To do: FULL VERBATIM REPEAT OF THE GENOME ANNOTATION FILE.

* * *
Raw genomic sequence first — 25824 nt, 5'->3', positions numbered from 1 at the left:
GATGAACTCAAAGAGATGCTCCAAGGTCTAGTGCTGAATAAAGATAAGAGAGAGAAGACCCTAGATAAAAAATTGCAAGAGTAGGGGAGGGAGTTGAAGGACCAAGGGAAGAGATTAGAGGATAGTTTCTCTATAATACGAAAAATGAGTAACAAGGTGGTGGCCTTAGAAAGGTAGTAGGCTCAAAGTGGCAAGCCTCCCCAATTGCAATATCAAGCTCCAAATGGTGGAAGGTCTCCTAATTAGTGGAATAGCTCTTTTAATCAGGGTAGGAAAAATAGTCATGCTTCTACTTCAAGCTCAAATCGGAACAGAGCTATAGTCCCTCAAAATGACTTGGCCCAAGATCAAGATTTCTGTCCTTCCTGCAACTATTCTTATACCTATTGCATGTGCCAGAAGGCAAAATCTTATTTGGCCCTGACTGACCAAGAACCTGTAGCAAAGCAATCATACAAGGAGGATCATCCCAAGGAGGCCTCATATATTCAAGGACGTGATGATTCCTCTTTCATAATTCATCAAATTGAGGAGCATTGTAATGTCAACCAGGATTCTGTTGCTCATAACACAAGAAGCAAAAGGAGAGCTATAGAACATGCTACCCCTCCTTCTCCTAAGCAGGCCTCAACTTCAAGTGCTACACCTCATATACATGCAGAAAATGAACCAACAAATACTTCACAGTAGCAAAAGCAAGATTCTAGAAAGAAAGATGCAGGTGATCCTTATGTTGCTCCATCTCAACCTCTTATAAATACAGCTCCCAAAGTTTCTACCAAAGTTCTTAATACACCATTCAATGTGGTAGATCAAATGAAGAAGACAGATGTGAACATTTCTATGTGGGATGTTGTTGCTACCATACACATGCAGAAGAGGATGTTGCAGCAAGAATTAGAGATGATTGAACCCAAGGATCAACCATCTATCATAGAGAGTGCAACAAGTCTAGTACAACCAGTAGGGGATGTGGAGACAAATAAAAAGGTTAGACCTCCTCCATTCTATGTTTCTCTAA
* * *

Raw genomic sequence first — 25824 nt, 5'->3', positions numbered from 1 at the left:
GATGAACTCAAAGAGATGCTCCAAGGTCTAGTGCTGAATAAAGATAAGAGAGAGAAGACCCTAGATAAAAAATTGCAAGAGTAGGGGAGGGAGTTGAAGGACCAAGGGAAGAGATTAGAGGATAGTTTCTCTATAATACGAAAAATGAGTAACAAGGTGGTGGCCTTAGAAAGGTAGTAGGCTCAAAGTGGCAAGCCTCCCCAATTGCAATATCAAGCTCCAAATGGTGGAAGGTCTCCTAATTAGTGGAATAGCTCTTTTAATCAGGGTAGGAAAAATAGTCATGCTTCTACTTCAAGCTCAAATCGGAACAGAGCTATAGTCCCTCAAAATGACTTGGCCCAAGATCAAGATTTCTGTCCTTCCTGCAACTATTCTTATACCTATTGCATGTGCCAGAAGGCAAAATCTTATTTGGCCCTGACTGACCAAGAACCTGTAGCAAAGCAATCATACAAGGAGGATCATCCCAAGGAGGCCTCATATATTCAAGGACGTGATGATTCCTCTTTCATAATTCATCAAATTGAGGAGCATTGTAATGTCAACCAGGATTCTGTTGCTCATAACACAAGAAGCAAAAGGAGAGCTATAGAACATGCTACCCCTCCTTCTCCTAAGCAGGCCTCAACTTCAAGTGCTACACCTCATATACATGCAGAAAATGAACCAACAAATACTTCACAGTAGCAAAAGCAAGATTCTAGAAAGAAAGATGCAGGTGATCCTTATGTTGCTCCATCTCAACCTCTTATAAATACAGCTCCCAAAGTTTCTACCAAAGTTCTTAATACACCATTCAATGTGGTAGATCAAATGAAGAAGACAGATGTGAACATTTCTATGTGGGATGTTGTTGCTACCATACACATGCAGAAGAGGATGTTGCAGCAAGAATTAGAGATGATTGAACCCAAGGATCAACCATCTATCATAGAGAGTGCAACAAGTCTAGTACAACCAGTAGGGGATGTGGAGACAAATAAAAAGGTTAGACCTCCTCCATTCTATGTTTCTCTAA